Tuesday, December 4, 2007

Recipe for a Hung Jury

Anne Reed writes here about a jury foreman who felt so bad about convicting the defendant she agreed to pay her fine. Anne then adds her thoughts about empowering jurors to hold to their vote in the jury room.

Empowering jurors is key to success in trial work. The real art of empowering jurors probably developed in death penalty defense work where jurors where trained to hold to their "life" vote at punishment, resulting in a hung jury. A capital jury hung on punishment would then result in an automatic life sentence. Anne suggests letting jurors know "how important it is, and how hard it is, to stick patiently to their decisions when other jurors, and the promise of going home, press in." She suggests "helping them rehearse in their minds how they'll do it, if they need to." But there is much more to empowering jurors to hold on.

Certainly, individual jurors must be taught during voir dire that their vote is important. Their vote, whatever it may be, can be based upon any fact or factors important to them. That the verdict of the jury is not one verdict but 12 individual verdicts, which are based upon individual judgment and reflection.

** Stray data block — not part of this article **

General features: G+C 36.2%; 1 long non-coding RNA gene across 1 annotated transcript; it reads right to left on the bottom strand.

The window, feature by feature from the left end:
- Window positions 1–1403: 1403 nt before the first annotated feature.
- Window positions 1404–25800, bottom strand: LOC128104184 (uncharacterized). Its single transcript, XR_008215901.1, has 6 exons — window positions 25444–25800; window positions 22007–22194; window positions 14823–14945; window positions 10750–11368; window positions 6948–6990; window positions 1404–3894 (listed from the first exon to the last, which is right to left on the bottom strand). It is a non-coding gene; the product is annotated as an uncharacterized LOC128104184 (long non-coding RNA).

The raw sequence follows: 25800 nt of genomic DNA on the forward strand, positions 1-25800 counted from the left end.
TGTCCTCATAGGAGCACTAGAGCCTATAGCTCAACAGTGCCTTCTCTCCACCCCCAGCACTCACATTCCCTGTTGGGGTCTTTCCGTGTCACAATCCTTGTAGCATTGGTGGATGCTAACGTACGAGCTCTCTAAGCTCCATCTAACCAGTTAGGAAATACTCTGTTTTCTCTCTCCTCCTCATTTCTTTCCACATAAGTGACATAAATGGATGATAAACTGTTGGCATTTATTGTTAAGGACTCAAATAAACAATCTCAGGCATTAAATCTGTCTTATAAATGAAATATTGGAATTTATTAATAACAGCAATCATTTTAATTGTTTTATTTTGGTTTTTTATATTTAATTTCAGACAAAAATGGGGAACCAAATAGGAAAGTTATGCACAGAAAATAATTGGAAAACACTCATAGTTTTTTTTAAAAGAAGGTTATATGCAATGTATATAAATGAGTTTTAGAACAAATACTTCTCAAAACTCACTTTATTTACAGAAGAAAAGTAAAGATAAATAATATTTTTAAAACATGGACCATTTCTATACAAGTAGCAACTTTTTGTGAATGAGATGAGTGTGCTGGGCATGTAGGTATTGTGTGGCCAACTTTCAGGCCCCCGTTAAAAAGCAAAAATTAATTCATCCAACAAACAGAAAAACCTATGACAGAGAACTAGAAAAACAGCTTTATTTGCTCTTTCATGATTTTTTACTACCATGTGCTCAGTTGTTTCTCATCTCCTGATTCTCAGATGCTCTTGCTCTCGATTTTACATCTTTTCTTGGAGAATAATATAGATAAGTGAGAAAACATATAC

However, another key component of training jurors to stand firm is to commit other jurors - the jurors in the majority - to respect the vote of someone else. And not only respect the vote of a holdout, but to teach stronger jurors to actually protect the vote of someone who has an idea different from theirs. Roughly, the voir dire go something like this:
Lawyer: Mr. Potential Holdout, you of course, believe the verdict of the jury is not one verdict, but twelve individual verdicts. [Yes, I do.]

Lawyer: Based on the jury instructions given by the judge, the law will demand each juror not violate their individual judgment and conscience just to reach a verdict. Do you believe your vote is important and deserving respect from other jurors, even if you are only one of twelve? [Yes, of course.]

Lawyer: Thank you. Now, Ms. Strong Majority Juror. You certainly believe each member of the jury deserves respect? [Yes, of course I do.]

Lawyer: You certainly believe their vote, even if different from yours, deserves respect and even protection from other jurors who might want to bully the holdout into a verdict? [Yes, absolutely.]

Lawyer: Then, can I count on you to protect the vote of a fellow juror even if you do not agree with it? [Yes sir, you can.]
Getting twelve people to openly committed to these ideas is a recipe for a hung jury. Although the lawyer still needs some facts to hang their hat on, the idea of empowering jurors to stand firm is a great strategy in the appropriate case. Regretfully for Joyce Buffaloe, the foreman of her jury had not been empowered, and other jurors not conditioned, to respect and protect the vote of a hold-out.

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